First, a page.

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U.S. Publishes Tailpipe Emissions Rollback, Prompts Legal Threat from 19 States


After the Trump administration picked a fight on tailpipe emissions that Acting EPA Administrator Andrew Wheeler tried to avoid [1], 19 states and Washington, DC are headed to court to defend their auto energy efficiency rules and their right under Section 177 of the Clean Air Act to set their own standards.

The states “announced they would sue to halt the proposed rollback, touching off what will likely be a heated legal showdown, possibly making it to the Supreme Court,” Reuters reports. “It could also become a polarizing issue in elections in November,” with mid-term elections now just 91 days away. [Just sayin’. – Ed.]

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“Many U.S. states have adopted California’s emission rules, and together they make up about one-third of the U.S. auto market—making the stakes for the auto industry enormous,” the news agency notes. “The administration said the proposed rollback would mean billions of dollars in regulatory savings for car manufacturers. But the industry is pushing for a negotiated settlement between states and the administration to lift uncertainty over the kinds of cars and trucks it will need to produce for the American market in the coming years.”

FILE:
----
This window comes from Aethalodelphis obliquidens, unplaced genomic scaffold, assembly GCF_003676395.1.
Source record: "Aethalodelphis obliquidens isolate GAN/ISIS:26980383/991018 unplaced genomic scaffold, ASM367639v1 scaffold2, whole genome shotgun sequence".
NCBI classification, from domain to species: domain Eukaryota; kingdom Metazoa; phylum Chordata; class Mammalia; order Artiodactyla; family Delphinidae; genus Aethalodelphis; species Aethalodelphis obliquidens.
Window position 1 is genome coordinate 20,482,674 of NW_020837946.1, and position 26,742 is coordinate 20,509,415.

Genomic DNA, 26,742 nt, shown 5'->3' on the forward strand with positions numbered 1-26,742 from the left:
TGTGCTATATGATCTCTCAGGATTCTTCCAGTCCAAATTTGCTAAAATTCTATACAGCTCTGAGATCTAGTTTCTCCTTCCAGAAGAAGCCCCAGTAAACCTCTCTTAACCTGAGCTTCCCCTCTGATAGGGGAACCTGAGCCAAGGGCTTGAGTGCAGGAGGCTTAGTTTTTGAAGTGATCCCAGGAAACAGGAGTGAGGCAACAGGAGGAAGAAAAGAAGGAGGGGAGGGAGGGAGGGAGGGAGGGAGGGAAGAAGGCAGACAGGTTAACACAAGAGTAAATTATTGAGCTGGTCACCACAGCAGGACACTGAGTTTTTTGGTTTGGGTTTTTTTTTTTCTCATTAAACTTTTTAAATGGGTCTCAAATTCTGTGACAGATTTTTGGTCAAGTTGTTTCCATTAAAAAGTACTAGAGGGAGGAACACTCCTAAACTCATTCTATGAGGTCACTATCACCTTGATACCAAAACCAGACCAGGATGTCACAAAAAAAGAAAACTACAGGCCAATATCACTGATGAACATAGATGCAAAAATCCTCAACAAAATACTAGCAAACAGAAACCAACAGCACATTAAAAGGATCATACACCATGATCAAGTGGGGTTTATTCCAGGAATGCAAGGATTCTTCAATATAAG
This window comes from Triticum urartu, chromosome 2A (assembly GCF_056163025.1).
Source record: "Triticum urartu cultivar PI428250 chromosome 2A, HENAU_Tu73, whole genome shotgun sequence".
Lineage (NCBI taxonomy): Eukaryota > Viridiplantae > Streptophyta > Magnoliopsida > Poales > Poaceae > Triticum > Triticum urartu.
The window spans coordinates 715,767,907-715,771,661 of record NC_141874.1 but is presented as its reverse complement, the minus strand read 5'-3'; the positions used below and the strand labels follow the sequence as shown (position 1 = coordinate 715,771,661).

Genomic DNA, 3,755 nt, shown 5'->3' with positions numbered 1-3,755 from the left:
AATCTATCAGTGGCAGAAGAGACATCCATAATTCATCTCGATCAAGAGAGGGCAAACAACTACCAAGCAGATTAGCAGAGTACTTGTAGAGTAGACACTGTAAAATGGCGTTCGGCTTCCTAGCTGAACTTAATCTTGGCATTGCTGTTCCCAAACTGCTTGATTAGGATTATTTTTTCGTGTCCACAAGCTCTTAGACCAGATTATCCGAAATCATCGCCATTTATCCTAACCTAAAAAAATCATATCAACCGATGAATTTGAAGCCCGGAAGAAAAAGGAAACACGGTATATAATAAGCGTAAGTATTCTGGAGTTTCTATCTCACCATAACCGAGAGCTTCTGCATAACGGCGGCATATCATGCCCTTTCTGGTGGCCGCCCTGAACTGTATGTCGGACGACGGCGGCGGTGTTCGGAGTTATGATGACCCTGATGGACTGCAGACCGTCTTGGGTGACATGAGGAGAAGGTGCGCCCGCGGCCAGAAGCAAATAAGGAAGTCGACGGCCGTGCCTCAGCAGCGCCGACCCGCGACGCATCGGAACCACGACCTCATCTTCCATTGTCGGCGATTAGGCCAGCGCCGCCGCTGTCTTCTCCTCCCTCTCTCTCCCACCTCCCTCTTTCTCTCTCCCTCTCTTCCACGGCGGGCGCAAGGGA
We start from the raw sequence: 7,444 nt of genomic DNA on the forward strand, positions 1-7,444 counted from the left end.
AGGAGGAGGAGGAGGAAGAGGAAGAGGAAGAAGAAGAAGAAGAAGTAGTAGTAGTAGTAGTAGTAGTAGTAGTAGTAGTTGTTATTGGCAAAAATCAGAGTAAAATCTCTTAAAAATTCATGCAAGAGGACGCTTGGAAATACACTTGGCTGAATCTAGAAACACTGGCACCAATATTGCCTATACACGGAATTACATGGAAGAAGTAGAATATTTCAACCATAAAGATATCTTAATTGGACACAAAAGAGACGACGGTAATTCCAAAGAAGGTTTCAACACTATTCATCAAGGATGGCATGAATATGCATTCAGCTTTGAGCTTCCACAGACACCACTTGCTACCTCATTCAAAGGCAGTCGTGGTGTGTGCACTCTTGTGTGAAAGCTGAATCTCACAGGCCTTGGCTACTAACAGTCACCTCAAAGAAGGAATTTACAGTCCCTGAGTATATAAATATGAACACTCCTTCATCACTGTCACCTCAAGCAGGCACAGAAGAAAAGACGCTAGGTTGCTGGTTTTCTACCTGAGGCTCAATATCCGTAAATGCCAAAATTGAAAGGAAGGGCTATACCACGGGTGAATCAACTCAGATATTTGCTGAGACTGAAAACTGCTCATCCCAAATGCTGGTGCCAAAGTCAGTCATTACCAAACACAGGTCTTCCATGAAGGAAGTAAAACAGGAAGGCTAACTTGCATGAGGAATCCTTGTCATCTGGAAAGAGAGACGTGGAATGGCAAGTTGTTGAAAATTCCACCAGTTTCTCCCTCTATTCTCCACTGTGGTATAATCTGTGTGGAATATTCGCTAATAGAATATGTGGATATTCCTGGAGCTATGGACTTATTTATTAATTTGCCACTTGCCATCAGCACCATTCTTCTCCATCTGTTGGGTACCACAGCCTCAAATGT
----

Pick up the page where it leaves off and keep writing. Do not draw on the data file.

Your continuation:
In the weeks leading up to the White House regulatory rollback, it was clear that automakers had been lobbying [3] to relax Obama-era rules, but hadn’t wanted Washington to go far enough to spark a legal battle against California and the so-called 177 states, whose authority to set their own efficiency standards is based on California’s.

“If California were to prevail in the likely legal clash to come, the state could set tougher standards than the federal government, leaving automakers with the prospect of manufacturing vehicles that meet different rules in different states—something the industry has said it does not want,” the Washington Post states [4].

But now, the Notice of Proposed Rule Making (NPRM) from the Department of Transportation and the EPA “would freeze fuel efficiency standards at 2020 levels through 2026, and require dramatically fewer electric vehicles as more people continue to drive gasoline-powered vehicles,” Reuters notes. “The administration said the freeze would boost U.S. oil consumption by about 500,000 barrels of oil a day by the 2030s, and argued it would prevent up to 1,000 traffic fatalities per year by reducing the price of new vehicles and so prompting people to buy newer, safer vehicles more quickly.”

“Unless the Obama administration’s punishing standards are changed, consumer choice will be limited and the cost of vehicles will skyrocket,” said Sen. John Barrasso (R-WY). “Americans shouldn’t be denied the ability to purchase a car or truck that meets their needs.”

But the Trump team’s core argument—that weaker efficiency standards will promote driver safety by curbing vehicle miles travelled, speeding up the rate at which consumers buy newer, safer vehicles, and enabling automakers to design heavier, supposedly safer cars—is not landing well with outside experts who know the industry.